Irish Catholic rebel Patrick O'Hara died Thursday night in...


BELFAST, Northern Ireland -- Irish Catholic rebel Patrick O'Hara died Thursday night in the 61st day of his hunger strike, within 24 hours of fellow prisoner Raymond McCreesh. Rioters firebombed police stations and attacked security forces across Northern Ireland.

O'Hara was the fourth convict to fast to death this month.


McCreesh and O'Hara, both 24, started their fasts on the same day and died on the same day. Bobby Sands starved to death May 5, and Francis Hughes died a week later, on May 12.

Catholics stormed the streets across Northern Ireland and pelted security forces with gasoline bombs and rocks, injuring at least three soldiers.

Snipers fired at police and regular British soldiers trying to contain the rioting. Two civilians were injured in sniper fire in Belfast, police said.

All the Catholic convicts entered their 'fast to the death' in a campaign to force Britain to give them status as political prisoners, but Prime Minister Margaret Thatcher has refused to concede to their demands.

'Patrick O'Hara, a prisoner at HM Prison Maze, died Thursday at 11:29 p.m. (6:29 p.m. EDT),' a spokesman of Britain's Northern Ireland office said. 'He took his own life by refusing food and medical attention for 61 days.'


O'Hara's mother, Peggy, was at the Maze prison hospital when he died.

The rioting appeared the heaviest since Sands died more than two weeks ago.

Gangs up to 200 strong swarmed onto the streets of Belfast, Londonderry, Newry, Dungannon, Strabahn, Portadown and Lurgan, police said.

Three police stations in the Roman Catholic districts of west Belfast came under attack from youth gangs hurling firebombs, bottles and bricks, police said.

In O'Hara's home town of Londonderry, police reported nine attacks upon security forces by blast bombs -- gasoline bombs filled with shrapnel. Three soldiers were slightly injured by one of the bombs and werJRyital.

Several shops on the edge of Londonderry's Catholic Bogside area were set ablaze in the gasoline bombing and rioting. Above the din of clanging garbage can lids and whistles, the sound of police firing plastic bullets to disperse the crowds could be heard.

In the Falls Road area of Belfast, the Allied Irish Bank building was gutted by flames and rioters prevented firefighters from reaching the scene to extinguish the blaze.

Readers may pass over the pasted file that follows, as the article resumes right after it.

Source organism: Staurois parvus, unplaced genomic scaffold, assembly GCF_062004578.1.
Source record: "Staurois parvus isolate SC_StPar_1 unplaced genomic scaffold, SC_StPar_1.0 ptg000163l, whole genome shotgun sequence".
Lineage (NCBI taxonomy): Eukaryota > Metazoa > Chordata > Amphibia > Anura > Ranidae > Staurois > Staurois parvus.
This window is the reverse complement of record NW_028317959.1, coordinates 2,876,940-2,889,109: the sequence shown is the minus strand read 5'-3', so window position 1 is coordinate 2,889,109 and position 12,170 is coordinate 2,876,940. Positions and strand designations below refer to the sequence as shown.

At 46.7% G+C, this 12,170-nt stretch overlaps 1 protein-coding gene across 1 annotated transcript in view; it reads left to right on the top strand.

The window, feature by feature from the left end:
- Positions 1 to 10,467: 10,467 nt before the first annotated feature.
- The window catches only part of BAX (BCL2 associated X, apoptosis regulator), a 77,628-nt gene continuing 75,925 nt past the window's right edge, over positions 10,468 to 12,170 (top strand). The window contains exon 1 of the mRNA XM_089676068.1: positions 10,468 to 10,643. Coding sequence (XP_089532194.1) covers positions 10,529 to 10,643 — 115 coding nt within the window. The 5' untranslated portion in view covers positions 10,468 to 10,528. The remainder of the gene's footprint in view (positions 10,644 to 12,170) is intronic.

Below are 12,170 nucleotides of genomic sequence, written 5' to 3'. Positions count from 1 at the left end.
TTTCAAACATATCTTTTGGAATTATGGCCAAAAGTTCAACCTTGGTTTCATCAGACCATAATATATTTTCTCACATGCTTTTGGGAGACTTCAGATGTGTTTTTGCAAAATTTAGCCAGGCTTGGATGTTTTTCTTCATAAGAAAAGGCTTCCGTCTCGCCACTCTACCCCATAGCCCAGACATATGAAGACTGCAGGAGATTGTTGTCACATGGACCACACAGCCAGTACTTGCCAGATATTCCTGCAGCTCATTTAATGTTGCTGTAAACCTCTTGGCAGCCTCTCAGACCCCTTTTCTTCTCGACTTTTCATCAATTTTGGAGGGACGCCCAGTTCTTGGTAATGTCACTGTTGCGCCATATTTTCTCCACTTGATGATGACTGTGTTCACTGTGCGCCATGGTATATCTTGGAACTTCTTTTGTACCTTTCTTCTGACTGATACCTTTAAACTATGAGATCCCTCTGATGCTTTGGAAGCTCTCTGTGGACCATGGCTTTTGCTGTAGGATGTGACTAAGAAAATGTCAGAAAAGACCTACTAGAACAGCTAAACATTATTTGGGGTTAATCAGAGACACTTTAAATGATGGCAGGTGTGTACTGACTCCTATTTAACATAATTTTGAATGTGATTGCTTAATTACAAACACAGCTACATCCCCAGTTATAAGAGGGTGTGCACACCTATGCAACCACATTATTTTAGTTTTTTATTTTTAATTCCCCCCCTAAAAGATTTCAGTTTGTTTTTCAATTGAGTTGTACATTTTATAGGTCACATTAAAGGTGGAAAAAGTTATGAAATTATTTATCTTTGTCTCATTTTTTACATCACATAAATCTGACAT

Police in the Catholic Ardoyne and Twinbrook districts of Belfast came under heavy, sustained gasoline bomb attacks and security forces seized 10 to 12 crates of firebombs and bomb-making equipment. One person was arrested, police said.


In the Divis street area of Belfast, an INLA stronghold, police said a number of shots were fired at security forces, but no injuries were reported.

O'Hara, serving an 8-year-jail term for possession of explosives, was the first hunger striker to die as a member of the Irish National Liberation Army, an extreme group which claimed responsibility for the murder of Lord Mountbatten and Conservative Member of Parliament Airey Neaves in 1979. The other three were members of the Irish Republican Army.

The INLA is an outlawed Marxist offshoot of the militant Irish Republican Socialist Party. It basically has the same aims as the IRA, a unified, socialist Ireland.

Richard McCauley, a republican spokesman said, 'Blame for the death of Patsy O'Hara, Raymond McCreesh, Francis Hughes and Bobby Sands rests solely with the British government.'

The republican press office in Belfast said it was 'reliably understood' that a member of the Irish Republican Socialist Party would take O'Hara's place in the hunger strike.

Cardinal Tomas O'Fiaich, the Roman Catholic primate of all Ireland, appealed in 'near desperation' to the British government and the IRA to compromise and bring the hunger strikes to an end.

The national H-Block committee said McCreesh's place would be taken by Kieran Doherty, 25, serving a 22-year sentence for possession of arms and explosives and hijacking a car.


The IRA's five demands are for unrestricted association with inmates, wearing clothes of the convicts' choice, right to refuse prison work, extra visits and letters and automatic 50 percent reduction in prison sentences for good behavior. Britain says this amounts to prisoners running their own jail as prisoners of war.

McCreesh's body was taken to his Camlough home in the so-called bandit country of South Armagh, near where five British soldiers were killed Tuesday by an IRA landmine. Up to 3,000 mourners turned out to watch his Irish tricolor flag-draped coffin carried into the family's house. Atop the casket were the traditional IRA symbols -- the black beret and folded black gloves.

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